Obama and German Chancellor Merkel Set Aside Their Differences To Discuss Ukraine

President Barack Obama and German Chancellor Angela Merkel are setting aside their differences to put on a show of unity in the face of the growing crisis in Ukraine. Merkel, according to the Associated Press, will visit the White House Friday to hold meetings, attend a working lunch and hold a joint press conference with the president.

Relations between the two leaders chilled over six months ago after it was revealed, through a series of leaks, that the National Security Agency was monitoring communications on Merkel’s cellphone. The Hill reports that Merkel called the spying “completely unacceptable” and even confronted Obama at the time.

This is Merkel’s first trip to the White House since that scandal broke. The visit comes as Merkel emerges as the key line of communication between Russian President Vladimir Putin and the United States. 

In the face of mounting economic sanctions from the U.S., Putin has shown little willingness to curb his interference in the affairs of Ukraine. Russia annexed Ukraine’s Crimean Peninsula last month.

Stefan Meister, of the European Council on Foreign Relations, told Bloomberg News that Ukraine has provided an opportunity for the leaders to mend the relationship.

“Ukraine has significantly reduced the pressures on Merkel and Obama stemming from the NSA affair, which helps both of them,” he said, adding that the two leaders will be looking for a “signal of unity.”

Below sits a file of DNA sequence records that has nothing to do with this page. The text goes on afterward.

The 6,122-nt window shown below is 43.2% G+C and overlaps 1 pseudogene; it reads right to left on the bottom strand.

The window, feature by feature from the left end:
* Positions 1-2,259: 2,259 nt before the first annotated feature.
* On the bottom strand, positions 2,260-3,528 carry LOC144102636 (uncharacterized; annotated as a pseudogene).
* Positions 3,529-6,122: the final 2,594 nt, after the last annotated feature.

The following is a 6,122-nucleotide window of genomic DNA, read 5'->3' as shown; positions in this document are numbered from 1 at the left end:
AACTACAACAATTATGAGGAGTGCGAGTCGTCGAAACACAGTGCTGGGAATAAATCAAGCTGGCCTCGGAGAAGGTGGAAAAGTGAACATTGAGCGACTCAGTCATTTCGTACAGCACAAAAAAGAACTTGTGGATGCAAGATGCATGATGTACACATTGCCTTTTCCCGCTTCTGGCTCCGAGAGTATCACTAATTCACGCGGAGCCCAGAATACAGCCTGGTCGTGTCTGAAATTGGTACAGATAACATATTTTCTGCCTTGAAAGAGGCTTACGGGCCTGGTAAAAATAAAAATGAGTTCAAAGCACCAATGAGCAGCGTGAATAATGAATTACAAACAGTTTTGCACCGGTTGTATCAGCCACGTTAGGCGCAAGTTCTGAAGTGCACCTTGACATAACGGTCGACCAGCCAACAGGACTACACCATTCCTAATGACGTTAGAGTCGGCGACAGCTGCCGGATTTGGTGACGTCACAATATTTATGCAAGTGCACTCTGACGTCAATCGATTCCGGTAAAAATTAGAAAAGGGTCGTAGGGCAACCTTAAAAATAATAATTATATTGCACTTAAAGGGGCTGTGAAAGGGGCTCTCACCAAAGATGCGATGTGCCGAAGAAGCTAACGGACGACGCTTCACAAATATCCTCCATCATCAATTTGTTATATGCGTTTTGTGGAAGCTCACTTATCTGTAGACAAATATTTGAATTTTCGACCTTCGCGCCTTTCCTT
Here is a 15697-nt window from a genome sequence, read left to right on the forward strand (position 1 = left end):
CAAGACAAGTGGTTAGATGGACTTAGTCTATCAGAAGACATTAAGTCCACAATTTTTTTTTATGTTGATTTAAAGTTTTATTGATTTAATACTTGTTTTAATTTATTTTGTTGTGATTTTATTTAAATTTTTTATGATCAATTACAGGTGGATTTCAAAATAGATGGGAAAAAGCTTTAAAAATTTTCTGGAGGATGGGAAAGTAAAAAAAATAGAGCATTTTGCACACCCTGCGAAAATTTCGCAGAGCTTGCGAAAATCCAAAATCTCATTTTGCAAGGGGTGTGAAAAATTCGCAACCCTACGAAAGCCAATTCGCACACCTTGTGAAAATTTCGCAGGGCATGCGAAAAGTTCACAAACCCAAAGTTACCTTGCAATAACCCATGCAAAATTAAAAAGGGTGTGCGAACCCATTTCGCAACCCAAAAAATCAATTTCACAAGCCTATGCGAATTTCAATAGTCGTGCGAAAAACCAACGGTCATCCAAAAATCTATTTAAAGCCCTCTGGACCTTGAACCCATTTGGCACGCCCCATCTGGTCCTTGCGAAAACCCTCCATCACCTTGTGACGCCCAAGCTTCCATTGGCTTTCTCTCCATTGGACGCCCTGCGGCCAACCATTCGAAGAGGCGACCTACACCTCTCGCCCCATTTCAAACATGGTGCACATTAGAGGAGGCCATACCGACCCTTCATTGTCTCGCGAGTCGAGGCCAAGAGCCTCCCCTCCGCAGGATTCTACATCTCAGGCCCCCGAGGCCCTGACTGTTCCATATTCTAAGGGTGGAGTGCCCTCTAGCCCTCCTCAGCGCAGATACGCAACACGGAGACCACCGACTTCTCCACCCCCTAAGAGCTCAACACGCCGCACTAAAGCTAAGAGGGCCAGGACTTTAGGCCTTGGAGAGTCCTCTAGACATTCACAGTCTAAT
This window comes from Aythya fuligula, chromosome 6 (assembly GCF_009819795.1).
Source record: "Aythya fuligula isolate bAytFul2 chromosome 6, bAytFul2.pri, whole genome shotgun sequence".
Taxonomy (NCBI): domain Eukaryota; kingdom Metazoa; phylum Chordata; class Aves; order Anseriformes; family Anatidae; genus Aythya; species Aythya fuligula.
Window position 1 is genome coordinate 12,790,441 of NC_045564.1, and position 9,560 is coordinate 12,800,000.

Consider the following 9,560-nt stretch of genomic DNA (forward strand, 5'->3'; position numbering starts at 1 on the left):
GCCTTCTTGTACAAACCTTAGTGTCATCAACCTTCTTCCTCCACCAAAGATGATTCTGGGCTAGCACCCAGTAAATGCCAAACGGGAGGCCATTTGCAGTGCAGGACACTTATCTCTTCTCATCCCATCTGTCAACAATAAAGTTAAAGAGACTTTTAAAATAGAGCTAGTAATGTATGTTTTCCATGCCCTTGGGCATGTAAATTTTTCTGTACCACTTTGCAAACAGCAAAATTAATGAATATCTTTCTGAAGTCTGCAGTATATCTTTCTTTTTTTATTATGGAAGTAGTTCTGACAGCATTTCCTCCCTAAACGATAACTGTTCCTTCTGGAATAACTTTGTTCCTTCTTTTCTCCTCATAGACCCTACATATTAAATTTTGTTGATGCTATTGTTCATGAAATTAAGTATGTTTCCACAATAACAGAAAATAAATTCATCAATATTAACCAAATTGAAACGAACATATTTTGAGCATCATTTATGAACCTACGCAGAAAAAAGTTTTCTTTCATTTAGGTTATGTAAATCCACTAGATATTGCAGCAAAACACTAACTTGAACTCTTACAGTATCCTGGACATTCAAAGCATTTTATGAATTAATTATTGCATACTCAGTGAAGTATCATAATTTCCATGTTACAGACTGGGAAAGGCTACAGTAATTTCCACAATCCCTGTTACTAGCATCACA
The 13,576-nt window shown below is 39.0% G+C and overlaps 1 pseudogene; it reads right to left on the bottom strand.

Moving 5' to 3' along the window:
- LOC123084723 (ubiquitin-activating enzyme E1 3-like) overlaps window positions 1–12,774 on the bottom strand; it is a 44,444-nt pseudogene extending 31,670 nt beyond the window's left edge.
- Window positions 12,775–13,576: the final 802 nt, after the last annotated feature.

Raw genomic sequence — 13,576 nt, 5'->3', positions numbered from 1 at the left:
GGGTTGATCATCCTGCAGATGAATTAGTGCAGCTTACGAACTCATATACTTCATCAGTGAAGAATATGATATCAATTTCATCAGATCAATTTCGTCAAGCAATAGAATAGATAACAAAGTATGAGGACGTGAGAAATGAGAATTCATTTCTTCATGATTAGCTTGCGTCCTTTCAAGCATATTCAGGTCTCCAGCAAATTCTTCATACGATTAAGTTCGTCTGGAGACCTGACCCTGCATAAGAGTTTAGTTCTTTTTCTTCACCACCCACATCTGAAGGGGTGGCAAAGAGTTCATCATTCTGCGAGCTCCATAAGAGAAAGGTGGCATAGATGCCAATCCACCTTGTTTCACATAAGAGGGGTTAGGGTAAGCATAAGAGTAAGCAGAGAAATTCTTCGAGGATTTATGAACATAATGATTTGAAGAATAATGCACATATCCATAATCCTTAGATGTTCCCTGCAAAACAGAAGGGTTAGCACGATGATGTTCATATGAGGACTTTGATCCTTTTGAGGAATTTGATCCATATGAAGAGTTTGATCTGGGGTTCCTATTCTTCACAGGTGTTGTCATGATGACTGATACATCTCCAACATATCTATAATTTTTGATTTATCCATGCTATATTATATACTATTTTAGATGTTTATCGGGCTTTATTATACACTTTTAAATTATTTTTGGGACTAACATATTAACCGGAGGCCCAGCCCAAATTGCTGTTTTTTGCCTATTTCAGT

European countries, who have close economic ties to Russia, have been slow to impose tough economic sanctions on the country. But many believe the revitalized relationship with President Obama and Friday’s visit may allow an opening for Merkel to make the case in Europe that the time for tough sanctions has come.

Heather Conley, of the Center for Strategic and International Studies, told NBC News that Merkel could come out of this visit with a strong message for the German people and for Europe.

“We’ve been in this throat-clearing stage. Now we’re going to have to be a little more demonstrative of ‘We actually do mean this,’” she said. “This is going to be very, very difficult for Europe.”

Difficult or not, the Obama administration believes such a unified approach stands a better chance to de-escalate the crisis.

Sources: ABC News (AP Story), The Hill, Bloomberg News, NBC News


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